Playwright Gary Kubota strums a few notes in front of the Honolulu Theatre, where his “Legend of Ko’olau” premiered in May. The historical one-man show opens Oct. 11 at L.A.’s David Henry Hwang Theatre.

A national touring play about a legendary love will have its Los Angeles premiere on Saturday, Oct. 11, at 7:30 p.m. at the David Henry Hwang Theatre, 120 Judge John Aiso St. in Little Tokyo.

“The Legend of Ko’olau,” se­lected as a Creation Fund Project by the National Performance Network of New Orleans (, is about a legendary cowboy and his love of family in Hawaii in 1893 – a period of turmoil that marked the overthrow of the Hawaiian Kingdom. He resisted policies of the new rebel government that would break apart his family.

USC graduate Moronai Kanakoa stars as Kalauaiko’olau. (Courtesy Alfred Darling)

This historical drama is told from the point of view of the cowboy him­self, Kaluaiko’olau, and includes a blend of history, culture and humor, along with native insights about liv­ing off the land and ocean.

Gary T. Kubota, a native of Oahu, is also an award-winning journalist who began researching the story about Kaluaiko’olau more than 30 years ago as a film project, fascinated by accounts he had read by novelist Jack London. He had translations done from Hawaiian to English and spent months going over archival documents.

“The historical story is quite dif­ferent than London’s tale but no less fascinating,” he said. “Here was a man caught between the Western and native worlds, struggling for survival and his dignity at a time when his Polynesian race was facing decima­tion by foreign diseases.”

The project languished for de­cades until a friend suggested he try again. Kubota’s renewed efforts took an unexpected turn — a play was born.

Kubota told The Rafu he has many reasons to bring forth this tale.

“I think it’s an important story for a lot of minorities who have faced forced relocation,” he explained. “It touches on what happened to Japa­nese Americans, Mexican Ameri­cans, even the Irish. It’s an issue that really resonates with me.”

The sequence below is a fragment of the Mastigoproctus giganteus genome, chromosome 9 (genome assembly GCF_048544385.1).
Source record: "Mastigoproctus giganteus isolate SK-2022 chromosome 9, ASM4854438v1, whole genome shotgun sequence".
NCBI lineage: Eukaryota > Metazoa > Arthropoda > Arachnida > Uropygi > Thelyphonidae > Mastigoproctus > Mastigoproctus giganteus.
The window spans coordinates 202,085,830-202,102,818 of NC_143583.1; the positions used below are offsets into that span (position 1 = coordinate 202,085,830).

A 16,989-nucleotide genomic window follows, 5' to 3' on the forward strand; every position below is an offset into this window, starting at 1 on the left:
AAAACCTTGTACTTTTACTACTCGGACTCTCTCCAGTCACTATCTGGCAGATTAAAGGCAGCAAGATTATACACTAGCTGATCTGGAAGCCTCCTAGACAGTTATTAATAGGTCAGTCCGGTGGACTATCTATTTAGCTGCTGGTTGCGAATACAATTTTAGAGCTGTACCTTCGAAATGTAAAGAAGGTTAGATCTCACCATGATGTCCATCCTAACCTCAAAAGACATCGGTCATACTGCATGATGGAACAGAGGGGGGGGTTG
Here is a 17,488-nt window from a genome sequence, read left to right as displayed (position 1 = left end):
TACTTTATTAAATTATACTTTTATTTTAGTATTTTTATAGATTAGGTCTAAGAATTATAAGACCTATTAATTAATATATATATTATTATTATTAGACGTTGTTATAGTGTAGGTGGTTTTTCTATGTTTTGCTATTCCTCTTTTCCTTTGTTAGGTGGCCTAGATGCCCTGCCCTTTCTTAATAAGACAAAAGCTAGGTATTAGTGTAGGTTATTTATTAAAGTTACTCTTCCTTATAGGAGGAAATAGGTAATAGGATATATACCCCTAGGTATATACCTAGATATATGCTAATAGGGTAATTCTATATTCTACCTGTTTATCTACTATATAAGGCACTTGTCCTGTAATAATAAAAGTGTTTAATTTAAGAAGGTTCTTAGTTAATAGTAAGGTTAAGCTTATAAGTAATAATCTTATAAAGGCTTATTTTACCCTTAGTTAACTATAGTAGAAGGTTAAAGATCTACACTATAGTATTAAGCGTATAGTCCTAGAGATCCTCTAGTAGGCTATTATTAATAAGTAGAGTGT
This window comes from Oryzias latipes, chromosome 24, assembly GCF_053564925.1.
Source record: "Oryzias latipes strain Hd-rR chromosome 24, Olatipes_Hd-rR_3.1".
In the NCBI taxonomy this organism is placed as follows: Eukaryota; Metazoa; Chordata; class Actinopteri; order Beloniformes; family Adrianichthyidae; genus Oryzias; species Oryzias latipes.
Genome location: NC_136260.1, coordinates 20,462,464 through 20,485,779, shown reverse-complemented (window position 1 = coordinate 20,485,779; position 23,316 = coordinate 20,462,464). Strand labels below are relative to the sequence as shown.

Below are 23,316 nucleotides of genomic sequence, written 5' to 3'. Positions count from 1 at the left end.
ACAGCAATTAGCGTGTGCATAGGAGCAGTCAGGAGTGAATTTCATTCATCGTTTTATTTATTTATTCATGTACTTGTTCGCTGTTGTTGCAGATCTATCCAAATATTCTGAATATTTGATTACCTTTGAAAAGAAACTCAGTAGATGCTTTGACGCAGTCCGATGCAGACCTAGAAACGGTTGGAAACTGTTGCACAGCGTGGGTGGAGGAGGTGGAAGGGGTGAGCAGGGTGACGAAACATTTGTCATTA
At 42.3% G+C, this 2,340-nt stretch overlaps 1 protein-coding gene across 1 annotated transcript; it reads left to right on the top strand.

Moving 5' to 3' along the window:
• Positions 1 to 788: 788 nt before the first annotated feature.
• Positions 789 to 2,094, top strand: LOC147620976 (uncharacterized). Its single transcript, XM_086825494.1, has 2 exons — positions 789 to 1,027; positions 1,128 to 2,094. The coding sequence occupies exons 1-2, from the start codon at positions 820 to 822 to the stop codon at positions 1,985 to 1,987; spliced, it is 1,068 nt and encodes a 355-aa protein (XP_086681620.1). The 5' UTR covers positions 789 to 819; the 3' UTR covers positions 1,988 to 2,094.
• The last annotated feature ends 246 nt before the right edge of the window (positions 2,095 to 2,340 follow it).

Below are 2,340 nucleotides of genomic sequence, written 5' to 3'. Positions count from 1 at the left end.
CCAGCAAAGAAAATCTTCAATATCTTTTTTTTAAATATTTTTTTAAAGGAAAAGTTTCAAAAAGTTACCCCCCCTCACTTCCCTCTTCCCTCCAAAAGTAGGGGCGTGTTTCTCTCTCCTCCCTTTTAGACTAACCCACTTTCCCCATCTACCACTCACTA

Archival photographs, along with the sounds of the period, are inte­grated into this one-person play.

Los Angeles actor Moronai Kanekoa has been selected for the role.

Kubota said he conducted an extensive search for an actor for months, trying to find a person who could carry the role, receiving sug­gestions from friends and agents and sending queries to colleges with drama departments along the West Coast.

“I received an email from Mor­onai, who had just graduated with a master’s in drama from the Univer­sity of Southern California, asking if he might audition for the part,” Kubota recalled. “It turned out he had grown up on Maui, about seven miles from where I live.”

He praised the actor’s ability to bring audiences to tears while simul­taneously making them laugh.

Kubota is the author of “To Honor Mau: Voyage of the Hokulea through Micronesia,” written in English, Ha­waiian and Satawalese and selected to be in the Hawaiian language li­brary He is the producer of two “Hawaii Specials” on prime time on Hawaii Public Television and former editor and business manager of the weekly Lahaina News, and has received several national writ­ing awards.

Kanekoa has acted in numerous roles on stage and in the award-winning film “The Haumana.”

The director of the Los Angeles production is Monte Scott Perez, a former Los Angeles actor who once toured with the late Jack Klugman.

Keo Woolford, who directed “The Legend of Ko’olau” during its origi­nal production at the McCoy Theatre at the Maui Arts & Cultural Center in November 2013, called the play “a form of skydiving.”

The play will also be performed on Nov. 21 at Pascual Hall at Kalau­papa, Molokai (invitation only) and Nov. 23 at the McCoy Theatre at the Maui Arts & Cultural Center.

At the L.A. premiere, a Kala bari­tone ukulele with carrying case will be given away. Audience members are automatically entered, or enter on Facebook by sharing the “Legend of Ko’olau” post.

For information and tickets, call (808) 875-0315 or go online to or­end-of-koolau-general-seating-tick­ets-13358143567.

Kaluaiko’olau and Pi’ilani with their son, Kaleimanu. The woman sitting is believed to be Kaluaikoʻolau’s mother, Kukui. (State of Hawaii archival photo)

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